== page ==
(Photo Credit- Kitone)
My father held the firm belief that kids should be seen and heard.
It was that conviction that afforded me the opportunities to sit in the company of him and his friends as they spewed both truths and lies.
Those storytellers made my young life fun. I’ll never forget them or their teachable moments.
And I’ll never forget the greatest storyteller of them all, my dad, or the last time I saw him.
On the last day I would ever see my dad alive, he wanted to walk with me to school. “What about work?” I asked. He said, “No work today, thought I’ll tag along on the way, catch up on old times, what do you think?”
At thirteen, I didn’t want to appear like some baby who needed his dad to escort him safely to class, but I didn’t want to disappoint him either, so I said, “Sure.”
It was an overcast day and as we walked my father told me tales both old and new. He had my full attention, until we came to the crosswalk at the somewhat busy intersection of Main and Central, one block from my school.
I hate that corner to this day.
“Okay, Dad. I’ll see you later,” I said as the light changed green, hoping he would take the hint to go back home. I didn’t want any of my friends to see him; man, I would have never heard the end of their big baby jokes.
I crossed, dad stayed put. No sooner than my foot hit the other side of the street, my dad called out, “Hey Paul, look!” There he was, doing his best impression of Charlie Chaplin. No doubt he had crossed in that fashion behind me and was now crossing back, doing his Chaplin bit.
“Good one Dad. See you later,” I waved and from the middle of the intersection he waved back. I continued on.
I felt it. That eerie feeling that something’s wrong, that feeling that you can never really explain later. But when I heard the screeching tires and the loud thud, I knew it was my dad.
I was right. He lay on the curb from where we both crossed. I ran and knelt next to him. Blood spilled from his mouth, his legs all twisted underneath him; he tried to pull himself up with his busted arms. I screamed for help. That’s when the driver, who hit my dad, got out his car and ran over to where we were.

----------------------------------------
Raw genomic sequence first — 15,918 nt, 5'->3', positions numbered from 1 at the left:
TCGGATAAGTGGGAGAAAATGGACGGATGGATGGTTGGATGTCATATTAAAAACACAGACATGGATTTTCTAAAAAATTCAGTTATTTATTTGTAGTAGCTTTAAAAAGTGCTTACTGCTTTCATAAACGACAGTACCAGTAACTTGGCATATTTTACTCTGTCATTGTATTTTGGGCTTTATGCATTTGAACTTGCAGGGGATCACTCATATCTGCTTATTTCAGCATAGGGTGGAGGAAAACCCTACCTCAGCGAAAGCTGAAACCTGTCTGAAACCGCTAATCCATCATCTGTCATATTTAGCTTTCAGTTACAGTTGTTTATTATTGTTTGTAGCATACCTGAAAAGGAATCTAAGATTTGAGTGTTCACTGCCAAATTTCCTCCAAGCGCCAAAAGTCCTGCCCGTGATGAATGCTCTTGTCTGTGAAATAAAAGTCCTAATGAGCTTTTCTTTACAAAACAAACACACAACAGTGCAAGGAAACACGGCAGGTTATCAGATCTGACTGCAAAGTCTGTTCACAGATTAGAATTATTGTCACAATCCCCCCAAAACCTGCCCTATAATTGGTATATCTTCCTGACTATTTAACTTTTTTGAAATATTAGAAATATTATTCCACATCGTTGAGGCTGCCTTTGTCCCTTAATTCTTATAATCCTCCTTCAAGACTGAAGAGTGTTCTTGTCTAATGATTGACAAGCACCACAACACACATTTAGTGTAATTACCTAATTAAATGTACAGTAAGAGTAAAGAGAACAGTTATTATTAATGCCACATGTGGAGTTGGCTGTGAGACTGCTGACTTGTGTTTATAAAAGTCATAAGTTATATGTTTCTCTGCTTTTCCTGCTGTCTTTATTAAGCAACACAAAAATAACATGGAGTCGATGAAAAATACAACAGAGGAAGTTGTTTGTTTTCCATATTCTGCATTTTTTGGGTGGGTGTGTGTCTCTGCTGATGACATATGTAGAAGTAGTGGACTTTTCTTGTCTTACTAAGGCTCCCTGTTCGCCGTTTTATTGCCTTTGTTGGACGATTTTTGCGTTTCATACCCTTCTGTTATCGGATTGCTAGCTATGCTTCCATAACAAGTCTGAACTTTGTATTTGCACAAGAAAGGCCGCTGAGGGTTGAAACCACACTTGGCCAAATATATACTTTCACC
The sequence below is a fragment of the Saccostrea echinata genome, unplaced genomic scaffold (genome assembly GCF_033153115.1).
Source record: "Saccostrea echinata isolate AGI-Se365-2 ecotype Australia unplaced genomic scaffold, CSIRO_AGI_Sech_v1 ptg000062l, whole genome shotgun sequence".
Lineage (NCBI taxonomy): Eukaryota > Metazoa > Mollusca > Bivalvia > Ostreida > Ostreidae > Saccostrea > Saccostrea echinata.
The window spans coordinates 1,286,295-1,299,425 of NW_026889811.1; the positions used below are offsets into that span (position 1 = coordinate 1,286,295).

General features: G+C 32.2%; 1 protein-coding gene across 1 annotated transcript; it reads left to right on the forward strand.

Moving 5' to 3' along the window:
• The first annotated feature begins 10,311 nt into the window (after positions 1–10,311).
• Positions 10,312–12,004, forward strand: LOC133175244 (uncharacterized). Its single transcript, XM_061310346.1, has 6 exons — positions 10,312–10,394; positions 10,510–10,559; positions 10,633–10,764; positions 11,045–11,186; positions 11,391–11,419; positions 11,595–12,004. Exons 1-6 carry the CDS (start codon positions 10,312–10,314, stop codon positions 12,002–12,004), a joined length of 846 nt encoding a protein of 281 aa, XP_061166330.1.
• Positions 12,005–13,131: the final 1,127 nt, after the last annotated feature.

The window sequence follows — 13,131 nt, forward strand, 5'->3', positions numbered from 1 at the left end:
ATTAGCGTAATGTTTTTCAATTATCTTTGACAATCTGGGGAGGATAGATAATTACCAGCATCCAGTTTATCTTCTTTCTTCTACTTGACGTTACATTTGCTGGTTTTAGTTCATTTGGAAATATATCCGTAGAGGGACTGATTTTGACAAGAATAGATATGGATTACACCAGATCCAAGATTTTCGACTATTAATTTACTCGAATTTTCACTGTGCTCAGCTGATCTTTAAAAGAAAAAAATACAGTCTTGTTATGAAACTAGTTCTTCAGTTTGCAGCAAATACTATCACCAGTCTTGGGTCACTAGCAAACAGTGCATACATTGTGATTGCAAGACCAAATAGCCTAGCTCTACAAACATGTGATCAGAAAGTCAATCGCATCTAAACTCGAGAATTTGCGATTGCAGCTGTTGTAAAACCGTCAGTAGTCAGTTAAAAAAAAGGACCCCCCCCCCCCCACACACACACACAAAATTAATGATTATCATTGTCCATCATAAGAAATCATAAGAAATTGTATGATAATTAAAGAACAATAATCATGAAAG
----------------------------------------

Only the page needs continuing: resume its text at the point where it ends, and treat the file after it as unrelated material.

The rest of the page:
With wide blood shot eyes the driver said, “I…I’m sorry kid.” He jumped back into his old green, beat up, rusted car and sped off.
Not sure if I should run back home for my mother, or stay with my dad, I just kept on screaming for help.
“Paul,” my dad said in his usual calm voice. His eyes looked so sleepy. “Now it’s you who have to tell the stories.” He closed his eyes and died right then and there.
The days that followed were tortuous. I didn’t want to go to school ever again, or any place for that matter. I just wanted my dad.
But I couldn’t miss school forever.
So I had to go back.
It was the longest, loneliest walk I ever made, except when we carried my dad’s casket to the grave.
Our dog Lincoln wanted to walk to school with me that morning, but I shooed him back home. That dog never listened to me and that cool morning he didn’t break protocol.
I wish he had.
Central and Main not only served as markers on my route to school, they were now a horrible memory. Needless to say, I crossed with extreme caution. Lincoln, who I had pelted with small stones and shouted “GO HOME!,” appeared in the middle of the intersection just as soon as I reached the other side.
One car came real close to hitting him, another stopped, cursed, then sped around him. When there were no other oncoming cars I stomped my foot and shouted, “LINCOLN, GO HOME!” He bobbed his head up and down and finally started to retreat. That’s when I heard the sound of screeching tires. I stepped off the curb shouting, “LINCOLN, GET OUT OF THE STREET!”